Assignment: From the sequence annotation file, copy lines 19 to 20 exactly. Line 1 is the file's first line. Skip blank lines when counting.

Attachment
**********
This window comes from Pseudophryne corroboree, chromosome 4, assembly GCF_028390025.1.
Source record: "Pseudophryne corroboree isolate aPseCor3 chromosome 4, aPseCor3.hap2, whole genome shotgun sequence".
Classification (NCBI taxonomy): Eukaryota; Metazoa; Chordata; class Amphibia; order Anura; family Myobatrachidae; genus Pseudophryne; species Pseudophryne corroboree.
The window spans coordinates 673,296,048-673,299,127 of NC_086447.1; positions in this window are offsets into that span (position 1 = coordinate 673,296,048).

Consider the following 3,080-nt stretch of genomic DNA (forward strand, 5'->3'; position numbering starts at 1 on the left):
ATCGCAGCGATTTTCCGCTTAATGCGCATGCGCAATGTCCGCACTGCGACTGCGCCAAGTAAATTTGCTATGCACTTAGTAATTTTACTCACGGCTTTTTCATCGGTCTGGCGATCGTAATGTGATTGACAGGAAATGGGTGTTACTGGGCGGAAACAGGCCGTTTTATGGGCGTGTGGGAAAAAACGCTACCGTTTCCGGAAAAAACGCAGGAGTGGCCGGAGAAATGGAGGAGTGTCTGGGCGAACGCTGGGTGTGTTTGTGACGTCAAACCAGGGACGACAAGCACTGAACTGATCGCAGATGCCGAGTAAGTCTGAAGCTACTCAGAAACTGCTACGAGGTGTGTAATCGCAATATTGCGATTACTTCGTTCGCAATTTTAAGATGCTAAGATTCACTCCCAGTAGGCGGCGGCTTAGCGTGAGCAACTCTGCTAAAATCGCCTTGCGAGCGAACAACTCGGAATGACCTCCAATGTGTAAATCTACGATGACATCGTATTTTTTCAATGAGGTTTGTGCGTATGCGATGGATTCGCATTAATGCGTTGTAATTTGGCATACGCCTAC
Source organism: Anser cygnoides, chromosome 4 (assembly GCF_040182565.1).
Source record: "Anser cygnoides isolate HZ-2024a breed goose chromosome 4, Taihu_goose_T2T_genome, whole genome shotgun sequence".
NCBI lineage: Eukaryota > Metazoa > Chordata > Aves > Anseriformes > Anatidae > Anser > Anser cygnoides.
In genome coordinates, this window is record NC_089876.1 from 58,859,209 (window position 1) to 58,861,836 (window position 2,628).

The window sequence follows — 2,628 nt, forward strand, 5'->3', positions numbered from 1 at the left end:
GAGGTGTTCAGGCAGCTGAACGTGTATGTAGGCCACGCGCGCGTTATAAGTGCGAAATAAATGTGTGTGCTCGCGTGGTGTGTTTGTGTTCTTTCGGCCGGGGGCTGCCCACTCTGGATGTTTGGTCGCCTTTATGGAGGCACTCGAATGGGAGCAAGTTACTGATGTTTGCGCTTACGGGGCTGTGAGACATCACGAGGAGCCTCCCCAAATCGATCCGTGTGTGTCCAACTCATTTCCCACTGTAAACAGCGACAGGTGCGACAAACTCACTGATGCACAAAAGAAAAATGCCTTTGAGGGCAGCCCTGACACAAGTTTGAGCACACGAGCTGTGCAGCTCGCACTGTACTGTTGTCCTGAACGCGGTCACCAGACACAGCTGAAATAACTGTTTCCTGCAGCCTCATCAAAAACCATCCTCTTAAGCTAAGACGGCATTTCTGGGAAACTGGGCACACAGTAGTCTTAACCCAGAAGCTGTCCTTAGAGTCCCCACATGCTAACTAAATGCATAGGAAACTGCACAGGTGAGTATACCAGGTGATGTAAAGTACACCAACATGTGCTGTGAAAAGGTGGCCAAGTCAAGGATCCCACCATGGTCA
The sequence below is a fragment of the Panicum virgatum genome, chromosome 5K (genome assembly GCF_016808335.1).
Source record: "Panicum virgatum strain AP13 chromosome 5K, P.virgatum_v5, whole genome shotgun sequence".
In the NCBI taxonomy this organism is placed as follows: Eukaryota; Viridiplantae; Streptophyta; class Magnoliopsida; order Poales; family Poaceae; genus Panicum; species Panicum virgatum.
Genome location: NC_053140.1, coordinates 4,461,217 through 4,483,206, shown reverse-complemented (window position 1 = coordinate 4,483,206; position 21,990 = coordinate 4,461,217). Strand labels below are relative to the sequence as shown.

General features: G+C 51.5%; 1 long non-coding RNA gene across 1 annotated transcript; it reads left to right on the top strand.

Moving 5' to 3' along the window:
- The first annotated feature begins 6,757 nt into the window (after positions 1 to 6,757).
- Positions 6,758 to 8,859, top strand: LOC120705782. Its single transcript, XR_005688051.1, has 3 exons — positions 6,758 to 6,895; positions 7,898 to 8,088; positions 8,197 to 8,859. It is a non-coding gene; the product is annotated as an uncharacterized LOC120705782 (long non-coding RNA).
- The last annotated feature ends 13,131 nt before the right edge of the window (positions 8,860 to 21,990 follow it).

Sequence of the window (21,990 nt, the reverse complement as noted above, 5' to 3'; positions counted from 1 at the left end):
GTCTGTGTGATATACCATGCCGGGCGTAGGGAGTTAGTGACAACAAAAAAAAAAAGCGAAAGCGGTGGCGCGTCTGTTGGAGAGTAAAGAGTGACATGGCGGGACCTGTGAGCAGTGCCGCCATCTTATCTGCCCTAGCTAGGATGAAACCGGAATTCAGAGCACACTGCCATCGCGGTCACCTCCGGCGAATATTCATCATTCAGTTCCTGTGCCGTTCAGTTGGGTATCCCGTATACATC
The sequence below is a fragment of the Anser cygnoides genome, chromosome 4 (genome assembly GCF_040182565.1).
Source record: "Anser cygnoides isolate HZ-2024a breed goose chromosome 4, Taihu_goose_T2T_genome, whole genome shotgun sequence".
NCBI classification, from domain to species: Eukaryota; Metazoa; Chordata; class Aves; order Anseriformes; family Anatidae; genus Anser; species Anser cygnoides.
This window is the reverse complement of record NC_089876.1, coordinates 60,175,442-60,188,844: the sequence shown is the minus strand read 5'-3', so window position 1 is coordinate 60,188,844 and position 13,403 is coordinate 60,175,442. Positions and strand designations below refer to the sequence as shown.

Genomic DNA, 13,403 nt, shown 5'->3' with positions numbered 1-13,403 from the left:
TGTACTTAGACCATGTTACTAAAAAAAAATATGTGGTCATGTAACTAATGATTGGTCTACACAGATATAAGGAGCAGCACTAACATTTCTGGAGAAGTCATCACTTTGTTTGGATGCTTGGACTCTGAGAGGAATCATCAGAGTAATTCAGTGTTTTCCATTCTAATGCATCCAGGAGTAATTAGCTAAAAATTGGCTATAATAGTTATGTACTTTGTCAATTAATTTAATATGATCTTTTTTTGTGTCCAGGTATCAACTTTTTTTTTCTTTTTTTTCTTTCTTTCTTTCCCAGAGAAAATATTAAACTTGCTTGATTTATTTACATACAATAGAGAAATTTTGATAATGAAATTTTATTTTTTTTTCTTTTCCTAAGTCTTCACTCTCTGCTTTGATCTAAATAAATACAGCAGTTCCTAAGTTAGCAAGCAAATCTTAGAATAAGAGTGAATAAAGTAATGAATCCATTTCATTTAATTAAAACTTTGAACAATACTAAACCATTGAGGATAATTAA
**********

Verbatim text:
- The first annotated feature begins 6,757 nt into the window (after positions 1 to 6,757).
- Positions 6,758 to 8,859, top strand: LOC120705782. Its single transcript, XR_005688051.1, has 3 exons — positions 6,758 to 6,895; positions 7,898 to 8,088; positions 8,197 to 8,859. It is a non-coding gene; the product is annotated as an uncharacterized LOC120705782 (long non-coding RNA).